It’s no secret that students learn in many different ways. No two students are alike so I am always looking for new ways for students to engage with the material and access different parts of their brains. And along came doodle notes.
Also known as “sketch notes”, doodle notes are a visually appealing and interactive way of taking notes that are simply a lot more fun than the Cornell style. Doodle notes are set up in a way that gives students visual aids to connect with the vocabulary of the task thereby increasing retention, as well as providing them with a kinesthetic way of taking down notes.
While lectures are boring and I stay away from them as much as possible, sometimes you just have to disseminate important information. Kids’ eyes start to glaze over, they sneak a peek at their phones under the desk, their eyes stare out the window. Sound familiar? With doodle notes, students are consistently engaged because as they are listening they can be coloring in their doodle notes. It gives them something interactive to do so they don’t check out, and it’s done wonders with my more fidgety students. It’s particularly useful for my ENL and IEP students.
I am currently working on an Animal Farm unit with my seniors, and to introduce the idea of fables I decided to show an episode of “Winnie the Pooh”. Why you might ask? Well, it’s a common theory that each of the characters in the show represents a different mental disorder. Pooh clearly has an eating disorder, Tigger without a doubt has ADHD, and Christopher Robin might be schizophrenic hanging out in the Hundred Acre Wood with his stuffed animals all day.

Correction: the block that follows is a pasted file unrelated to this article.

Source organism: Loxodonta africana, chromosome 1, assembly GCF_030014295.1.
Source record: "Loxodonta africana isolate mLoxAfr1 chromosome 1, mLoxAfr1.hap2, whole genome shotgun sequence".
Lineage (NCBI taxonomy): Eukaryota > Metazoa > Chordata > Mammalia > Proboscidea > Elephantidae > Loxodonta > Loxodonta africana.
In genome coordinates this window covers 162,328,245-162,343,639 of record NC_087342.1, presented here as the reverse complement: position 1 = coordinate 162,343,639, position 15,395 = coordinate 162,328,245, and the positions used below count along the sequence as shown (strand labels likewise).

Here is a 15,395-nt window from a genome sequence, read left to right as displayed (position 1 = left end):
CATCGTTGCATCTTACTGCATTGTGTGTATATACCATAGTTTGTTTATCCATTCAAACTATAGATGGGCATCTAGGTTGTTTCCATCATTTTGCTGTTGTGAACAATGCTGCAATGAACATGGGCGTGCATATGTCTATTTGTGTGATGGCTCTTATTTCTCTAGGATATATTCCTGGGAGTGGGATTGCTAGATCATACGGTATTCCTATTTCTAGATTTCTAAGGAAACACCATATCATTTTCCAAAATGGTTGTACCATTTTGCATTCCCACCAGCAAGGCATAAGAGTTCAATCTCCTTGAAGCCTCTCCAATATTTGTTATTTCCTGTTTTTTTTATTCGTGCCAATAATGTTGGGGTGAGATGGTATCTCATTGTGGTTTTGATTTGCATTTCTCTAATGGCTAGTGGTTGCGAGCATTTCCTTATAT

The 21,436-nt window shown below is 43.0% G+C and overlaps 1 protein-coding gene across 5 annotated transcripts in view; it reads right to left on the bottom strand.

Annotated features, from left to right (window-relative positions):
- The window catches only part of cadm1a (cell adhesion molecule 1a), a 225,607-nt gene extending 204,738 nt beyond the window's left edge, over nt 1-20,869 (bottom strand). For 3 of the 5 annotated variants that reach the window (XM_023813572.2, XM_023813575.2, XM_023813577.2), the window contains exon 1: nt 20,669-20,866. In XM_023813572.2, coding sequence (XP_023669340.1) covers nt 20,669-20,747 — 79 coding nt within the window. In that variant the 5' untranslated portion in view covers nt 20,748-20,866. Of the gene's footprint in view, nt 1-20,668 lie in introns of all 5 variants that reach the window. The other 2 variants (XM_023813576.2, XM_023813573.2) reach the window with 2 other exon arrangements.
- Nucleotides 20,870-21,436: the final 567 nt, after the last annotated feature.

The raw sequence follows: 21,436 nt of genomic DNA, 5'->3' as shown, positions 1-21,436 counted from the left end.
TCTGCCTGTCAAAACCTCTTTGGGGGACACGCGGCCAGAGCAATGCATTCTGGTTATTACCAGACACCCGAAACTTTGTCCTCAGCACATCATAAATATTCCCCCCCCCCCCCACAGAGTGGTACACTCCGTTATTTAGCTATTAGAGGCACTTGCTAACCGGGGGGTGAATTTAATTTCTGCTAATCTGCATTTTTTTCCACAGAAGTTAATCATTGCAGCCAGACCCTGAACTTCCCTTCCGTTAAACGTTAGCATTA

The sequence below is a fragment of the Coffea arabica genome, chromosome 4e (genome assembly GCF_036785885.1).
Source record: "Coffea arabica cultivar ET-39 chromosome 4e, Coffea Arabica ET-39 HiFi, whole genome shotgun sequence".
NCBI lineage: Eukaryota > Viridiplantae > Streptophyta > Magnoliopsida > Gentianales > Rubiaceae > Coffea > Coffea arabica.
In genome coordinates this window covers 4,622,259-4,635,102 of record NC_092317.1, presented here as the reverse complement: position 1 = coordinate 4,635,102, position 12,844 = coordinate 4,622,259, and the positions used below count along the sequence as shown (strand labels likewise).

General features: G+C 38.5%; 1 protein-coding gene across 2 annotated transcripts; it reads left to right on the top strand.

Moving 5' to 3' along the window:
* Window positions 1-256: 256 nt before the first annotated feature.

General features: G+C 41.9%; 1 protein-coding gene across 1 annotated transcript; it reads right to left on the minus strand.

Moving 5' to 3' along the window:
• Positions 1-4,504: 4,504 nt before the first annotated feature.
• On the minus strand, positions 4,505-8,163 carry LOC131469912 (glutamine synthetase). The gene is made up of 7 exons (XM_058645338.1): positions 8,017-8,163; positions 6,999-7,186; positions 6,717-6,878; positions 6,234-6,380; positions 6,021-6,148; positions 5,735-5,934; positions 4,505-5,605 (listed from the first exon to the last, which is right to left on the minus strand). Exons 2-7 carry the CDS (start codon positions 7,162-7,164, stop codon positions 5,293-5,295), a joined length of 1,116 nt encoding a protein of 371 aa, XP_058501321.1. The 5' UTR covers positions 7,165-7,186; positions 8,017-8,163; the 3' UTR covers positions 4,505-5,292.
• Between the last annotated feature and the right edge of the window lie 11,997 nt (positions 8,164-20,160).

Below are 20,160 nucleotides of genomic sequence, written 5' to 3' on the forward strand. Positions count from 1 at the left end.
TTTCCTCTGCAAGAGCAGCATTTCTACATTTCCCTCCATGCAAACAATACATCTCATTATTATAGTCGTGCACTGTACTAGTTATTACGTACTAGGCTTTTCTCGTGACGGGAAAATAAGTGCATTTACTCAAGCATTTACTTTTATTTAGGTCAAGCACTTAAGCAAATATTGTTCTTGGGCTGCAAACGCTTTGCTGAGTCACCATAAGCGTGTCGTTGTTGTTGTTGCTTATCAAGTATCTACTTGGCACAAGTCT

As we watched the episode, my students had to diagnose each character with a mental disorder, provide evidence from the episode that supported their diagnosis, and finally determine a moral of the story. You can purchase the doodle notes I created for this activity HERE. It can be difficult sometimes for students to pick up on the characteristics that animal characters are supposed to exemplify in fables, so I knew this would be a fun and engaging way to drill home the concept. I have never had my students so engaged with a video in my classroom before, and as we have moved further into Animal Farm this activity has given them the tools needed to analyze the book as a fable.
It’s so important for students to access both the right and left sides of their brain, and when they can be married in the same activity you will see your students progress in strides. I highly encourage you to take a stab at creating doodle notes for the next big concept you want students to learn. They’ll thank you afterward.
Analyzing the Fable Doodle Notes